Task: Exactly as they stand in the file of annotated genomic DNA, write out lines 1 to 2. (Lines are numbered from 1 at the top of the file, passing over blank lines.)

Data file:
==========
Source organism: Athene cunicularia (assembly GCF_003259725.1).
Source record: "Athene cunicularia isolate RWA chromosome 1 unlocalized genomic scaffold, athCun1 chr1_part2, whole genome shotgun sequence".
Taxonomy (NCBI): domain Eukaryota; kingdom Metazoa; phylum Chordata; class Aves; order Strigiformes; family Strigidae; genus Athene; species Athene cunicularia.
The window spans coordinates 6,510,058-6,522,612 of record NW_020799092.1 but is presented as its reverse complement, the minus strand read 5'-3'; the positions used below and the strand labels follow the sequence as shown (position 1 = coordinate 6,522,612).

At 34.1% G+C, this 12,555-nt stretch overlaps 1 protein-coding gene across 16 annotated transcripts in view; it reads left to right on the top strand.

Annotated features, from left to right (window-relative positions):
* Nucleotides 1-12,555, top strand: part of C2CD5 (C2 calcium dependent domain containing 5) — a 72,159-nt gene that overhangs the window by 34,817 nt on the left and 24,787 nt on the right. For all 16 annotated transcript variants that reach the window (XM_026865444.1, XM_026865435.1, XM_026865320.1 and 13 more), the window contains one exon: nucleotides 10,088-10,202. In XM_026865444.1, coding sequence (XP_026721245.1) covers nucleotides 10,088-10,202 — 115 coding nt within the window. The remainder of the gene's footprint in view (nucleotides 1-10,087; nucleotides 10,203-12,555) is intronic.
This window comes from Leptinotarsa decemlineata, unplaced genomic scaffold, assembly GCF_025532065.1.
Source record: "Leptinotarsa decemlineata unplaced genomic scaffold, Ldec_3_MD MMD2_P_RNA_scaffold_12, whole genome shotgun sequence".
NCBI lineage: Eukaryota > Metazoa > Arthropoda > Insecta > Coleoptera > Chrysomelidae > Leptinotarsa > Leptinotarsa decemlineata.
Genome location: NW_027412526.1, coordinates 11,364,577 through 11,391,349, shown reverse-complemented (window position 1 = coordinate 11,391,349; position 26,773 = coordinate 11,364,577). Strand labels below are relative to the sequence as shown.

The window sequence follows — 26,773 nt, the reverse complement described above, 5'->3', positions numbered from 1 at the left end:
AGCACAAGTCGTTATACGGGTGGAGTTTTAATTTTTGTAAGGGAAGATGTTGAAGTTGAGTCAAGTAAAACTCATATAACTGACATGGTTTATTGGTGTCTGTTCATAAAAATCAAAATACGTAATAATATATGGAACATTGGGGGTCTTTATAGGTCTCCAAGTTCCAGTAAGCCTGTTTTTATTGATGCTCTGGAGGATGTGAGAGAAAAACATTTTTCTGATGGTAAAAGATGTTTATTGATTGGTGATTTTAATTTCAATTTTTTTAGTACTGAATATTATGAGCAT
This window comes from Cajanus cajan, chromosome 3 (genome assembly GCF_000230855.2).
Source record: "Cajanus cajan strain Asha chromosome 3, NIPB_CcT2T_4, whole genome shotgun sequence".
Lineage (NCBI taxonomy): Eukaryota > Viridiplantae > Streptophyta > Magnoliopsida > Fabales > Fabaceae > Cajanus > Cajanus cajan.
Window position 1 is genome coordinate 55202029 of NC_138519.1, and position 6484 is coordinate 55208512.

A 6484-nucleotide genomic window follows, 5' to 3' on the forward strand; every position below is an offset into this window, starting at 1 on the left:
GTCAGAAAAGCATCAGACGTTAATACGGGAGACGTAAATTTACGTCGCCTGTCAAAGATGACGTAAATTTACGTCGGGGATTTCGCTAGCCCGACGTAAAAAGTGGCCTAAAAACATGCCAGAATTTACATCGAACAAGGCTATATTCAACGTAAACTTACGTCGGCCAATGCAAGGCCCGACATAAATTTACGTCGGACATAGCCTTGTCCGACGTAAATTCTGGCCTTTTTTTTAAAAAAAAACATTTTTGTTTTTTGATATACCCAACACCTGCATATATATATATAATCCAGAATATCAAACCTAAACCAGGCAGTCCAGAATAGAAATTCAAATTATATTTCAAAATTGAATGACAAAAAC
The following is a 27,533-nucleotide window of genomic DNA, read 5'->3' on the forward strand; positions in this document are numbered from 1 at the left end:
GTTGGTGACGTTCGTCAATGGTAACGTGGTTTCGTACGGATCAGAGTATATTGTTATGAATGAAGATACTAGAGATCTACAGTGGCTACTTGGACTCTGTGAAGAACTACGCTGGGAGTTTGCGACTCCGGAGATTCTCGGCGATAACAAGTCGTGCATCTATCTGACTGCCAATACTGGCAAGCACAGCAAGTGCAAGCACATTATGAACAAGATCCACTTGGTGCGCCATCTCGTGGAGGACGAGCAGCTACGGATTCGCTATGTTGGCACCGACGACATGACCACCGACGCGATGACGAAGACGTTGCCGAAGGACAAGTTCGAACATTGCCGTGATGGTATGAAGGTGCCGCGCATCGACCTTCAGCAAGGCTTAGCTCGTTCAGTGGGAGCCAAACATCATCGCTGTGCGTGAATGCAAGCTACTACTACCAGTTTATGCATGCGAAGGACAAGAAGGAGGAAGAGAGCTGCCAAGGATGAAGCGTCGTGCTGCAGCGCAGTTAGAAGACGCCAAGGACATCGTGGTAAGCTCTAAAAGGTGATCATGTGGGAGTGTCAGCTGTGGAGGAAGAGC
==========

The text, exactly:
Source organism: Athene cunicularia (assembly GCF_003259725.1).
Source record: "Athene cunicularia isolate RWA chromosome 1 unlocalized genomic scaffold, athCun1 chr1_part2, whole genome shotgun sequence".